I believe this author is correct when he offered his suggestion that a small number of bishops had publicly addressed the duties of Catholics vis-a-vis their respective roles in participating in the temporal affairs of the State in 2004. However, I question his use of particular language and the accuracy of his portrayal, and I lament the image which his chosen rhetoric portrays. I read most, and I believe all, of the statements that American bishops issued during the 2004 election year regarding the public responsibilities of Catholics in exercising their public duties as either officials or as citizens. I found their written and oral statements clear and helpful in clarifying Church teachings that applied to many of the pressing issues being debated during the election season. I did not find their rhetoric "furious." Firm: yes; furious: no. I also recall that "stealing" is a crime, but I do not think any bishop committed this crime by exercising his proper teaching authority and other duties of episcopal office. In short, no bishop and no group of bishops "stole" anything in the context of the election-year stage. To suggest otherwise reveals an attitude that may well lead to the State improperly intruding into the Church's exercise of its autonomy.
I return to Rick's posting. I think he is on to something important when he concludes that Church autonomy could well be the religious-freedom issue of the present day. It is surely an important one. As we continue to address it, we also need to be mindful that there are other sources of authority addressing the relationship between the Church and the State. Some of them are from international law and could very well apply to the ensuing discussions; but, we must never forget the Church's own body of law that also has a bearing on this important issues and those others related to it. RJA sj
Sunday, June 25, 2006
My colleague Lisa Schiltz responds to our ongoing conversation (see here, here, here, here, and here) regarding Linda Hirshman's critique of the claim that staying home with the kids is a legitimate feminist option:
I was prepared to be outraged by her article, but I actually agreed with much of what she says. I think it’s important to keep in mind that she is quite consciously addressing a very narrow band of women – highly educated, affluent women who are married, have a couple of kids, and are nearing 40 years old. Those are the women she was studying; even though she addresses her “rules” to younger women, she’s thinking about them as women who are going to be just like the ones she studied in a few years, unless they start making some different choices.
I think a lot of the advice she gives those younger women is great career advice. Hirshman is right to tell these young women that “glass ceilings” in the workplace these days are much more likely to be a function of choices they make about how much time and energy they’re willing to dedicate to their job, and strategic decisions they make about launching their careers than of lingering prejudice against women. I also really appreciated her suggestion for the proper economic analysis of the cost of child care to a married couple. It ought not be deducted from the woman’s salary to determine whether it makes economic sense for the woman to keep working; it ought to be deducted from the joint salary of the couple. Indeed, she sounded almost Catholic about her criticism of the former method of calculation, saying “it totally ignores that both adults are in the enterprise together."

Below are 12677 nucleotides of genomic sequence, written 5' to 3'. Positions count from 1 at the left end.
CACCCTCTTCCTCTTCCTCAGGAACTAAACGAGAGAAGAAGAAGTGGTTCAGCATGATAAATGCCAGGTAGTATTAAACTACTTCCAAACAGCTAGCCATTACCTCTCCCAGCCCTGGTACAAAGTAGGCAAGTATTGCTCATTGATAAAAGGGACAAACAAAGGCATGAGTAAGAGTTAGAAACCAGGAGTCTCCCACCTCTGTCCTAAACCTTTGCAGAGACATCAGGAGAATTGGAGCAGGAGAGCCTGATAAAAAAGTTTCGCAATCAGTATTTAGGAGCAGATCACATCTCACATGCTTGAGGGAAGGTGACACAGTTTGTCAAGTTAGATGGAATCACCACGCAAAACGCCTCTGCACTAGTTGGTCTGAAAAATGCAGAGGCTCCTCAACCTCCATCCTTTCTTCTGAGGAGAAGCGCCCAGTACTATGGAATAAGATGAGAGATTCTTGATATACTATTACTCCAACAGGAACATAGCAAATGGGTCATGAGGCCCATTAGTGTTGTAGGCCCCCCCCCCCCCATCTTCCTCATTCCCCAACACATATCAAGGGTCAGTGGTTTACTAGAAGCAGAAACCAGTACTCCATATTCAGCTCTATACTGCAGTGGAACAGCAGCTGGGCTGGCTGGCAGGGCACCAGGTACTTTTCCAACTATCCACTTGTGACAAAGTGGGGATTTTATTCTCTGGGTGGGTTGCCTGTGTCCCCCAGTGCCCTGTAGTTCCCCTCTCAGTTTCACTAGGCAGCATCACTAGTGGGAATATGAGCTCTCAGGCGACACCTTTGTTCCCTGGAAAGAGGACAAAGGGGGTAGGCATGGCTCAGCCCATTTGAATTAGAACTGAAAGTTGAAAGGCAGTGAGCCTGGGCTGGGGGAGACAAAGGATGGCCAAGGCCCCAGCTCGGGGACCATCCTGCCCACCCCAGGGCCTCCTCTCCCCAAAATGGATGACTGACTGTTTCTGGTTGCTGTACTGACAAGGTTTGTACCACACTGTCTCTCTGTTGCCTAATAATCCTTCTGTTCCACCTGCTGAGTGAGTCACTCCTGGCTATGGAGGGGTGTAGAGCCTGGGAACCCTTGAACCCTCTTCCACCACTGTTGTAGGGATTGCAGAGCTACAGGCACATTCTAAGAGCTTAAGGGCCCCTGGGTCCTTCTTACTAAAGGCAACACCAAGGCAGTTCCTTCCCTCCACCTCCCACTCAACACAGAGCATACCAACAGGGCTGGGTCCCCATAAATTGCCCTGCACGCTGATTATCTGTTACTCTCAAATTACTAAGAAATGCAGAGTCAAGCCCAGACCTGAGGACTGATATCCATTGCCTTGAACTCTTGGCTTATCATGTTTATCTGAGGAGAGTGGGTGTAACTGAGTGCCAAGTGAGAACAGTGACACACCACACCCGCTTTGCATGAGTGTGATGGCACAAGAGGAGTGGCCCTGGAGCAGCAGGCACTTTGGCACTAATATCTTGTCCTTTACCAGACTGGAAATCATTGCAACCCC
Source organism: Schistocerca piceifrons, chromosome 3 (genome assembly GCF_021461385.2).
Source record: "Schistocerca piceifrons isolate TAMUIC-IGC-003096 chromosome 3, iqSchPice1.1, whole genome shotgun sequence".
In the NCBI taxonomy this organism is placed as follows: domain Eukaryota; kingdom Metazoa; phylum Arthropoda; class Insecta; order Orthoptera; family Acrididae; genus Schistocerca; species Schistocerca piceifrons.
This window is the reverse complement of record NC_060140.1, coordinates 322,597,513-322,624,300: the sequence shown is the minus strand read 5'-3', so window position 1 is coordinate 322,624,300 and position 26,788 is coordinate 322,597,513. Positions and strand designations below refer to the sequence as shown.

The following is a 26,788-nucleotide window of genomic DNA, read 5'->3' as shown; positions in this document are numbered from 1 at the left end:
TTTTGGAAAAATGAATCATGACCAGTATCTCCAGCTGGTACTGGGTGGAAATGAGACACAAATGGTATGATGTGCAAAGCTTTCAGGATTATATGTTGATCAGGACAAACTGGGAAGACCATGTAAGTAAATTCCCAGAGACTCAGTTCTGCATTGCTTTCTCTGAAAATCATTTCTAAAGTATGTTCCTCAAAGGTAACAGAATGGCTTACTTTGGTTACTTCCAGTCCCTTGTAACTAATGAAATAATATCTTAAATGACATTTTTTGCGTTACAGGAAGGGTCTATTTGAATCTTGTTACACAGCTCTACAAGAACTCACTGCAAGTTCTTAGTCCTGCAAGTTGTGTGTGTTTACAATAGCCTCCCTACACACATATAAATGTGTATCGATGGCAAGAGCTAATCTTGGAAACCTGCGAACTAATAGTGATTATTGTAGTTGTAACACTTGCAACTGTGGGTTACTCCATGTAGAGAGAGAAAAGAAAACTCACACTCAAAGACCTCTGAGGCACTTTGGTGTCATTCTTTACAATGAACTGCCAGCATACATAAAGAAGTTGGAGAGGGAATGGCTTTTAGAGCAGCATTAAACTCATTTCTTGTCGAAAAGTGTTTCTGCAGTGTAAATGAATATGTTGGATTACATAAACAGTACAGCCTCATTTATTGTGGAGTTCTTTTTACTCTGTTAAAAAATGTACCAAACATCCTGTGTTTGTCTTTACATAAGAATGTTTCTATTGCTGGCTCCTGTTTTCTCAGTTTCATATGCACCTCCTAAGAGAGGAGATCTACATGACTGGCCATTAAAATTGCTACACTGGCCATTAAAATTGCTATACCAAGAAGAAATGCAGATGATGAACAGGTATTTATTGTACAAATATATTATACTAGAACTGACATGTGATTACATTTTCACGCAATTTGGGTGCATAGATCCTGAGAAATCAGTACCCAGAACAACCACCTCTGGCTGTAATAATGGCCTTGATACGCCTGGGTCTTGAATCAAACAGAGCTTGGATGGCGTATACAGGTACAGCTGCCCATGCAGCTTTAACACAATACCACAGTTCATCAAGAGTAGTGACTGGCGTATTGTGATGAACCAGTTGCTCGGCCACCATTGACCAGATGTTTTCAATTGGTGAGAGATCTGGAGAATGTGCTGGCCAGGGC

And I heartily applaud Hirshman’s challenge to the “older” women – as she calls them: “the privileged brides of the Times.” If women never rise to leadership positions in the public sphere, the unique genius of women that our Church articulates so forcefully will never have a chance to change the power structures in the U.S. Hirshman wrote: “If the ruling class is overwhelmingly male, the rules will make mistakes that benefit males, whether from ignorance or from indifference.” I’d go even further, and say that if women who are mothers never rise to leadership positions in the public sphere, our families are going to continue to suffer from the mistakes our countries leaders have been making about all sorts of policy questions. In the words of everyone’s hero, Mary Ann Glendon: “[F]or the first time in history large numbers of women occupy leadership positions and almost half of these new female leaders – unlike male leaders – are childless. Will this affect our goals and values? Will it affect our programmatic agenda? You bet it will. People without children have a much weaker stake in our collective future. As our leadership group tilts toward childlessness, we can expect it to become even harder to pay for our schooling system or for measures that might prevent global warming. America’s rampant individualism is about to get a whole lot worse.” I think some women with children really need to take up the challenge of working outside the home. I think the ones that Hirshman’s talking to – well-educated, wealthy women who probably only have one kid who is now in school full time – are exactly the ones who ought to heed this call, and step up to the plate to try to make things better for other mothers who aren’t in a position to do so.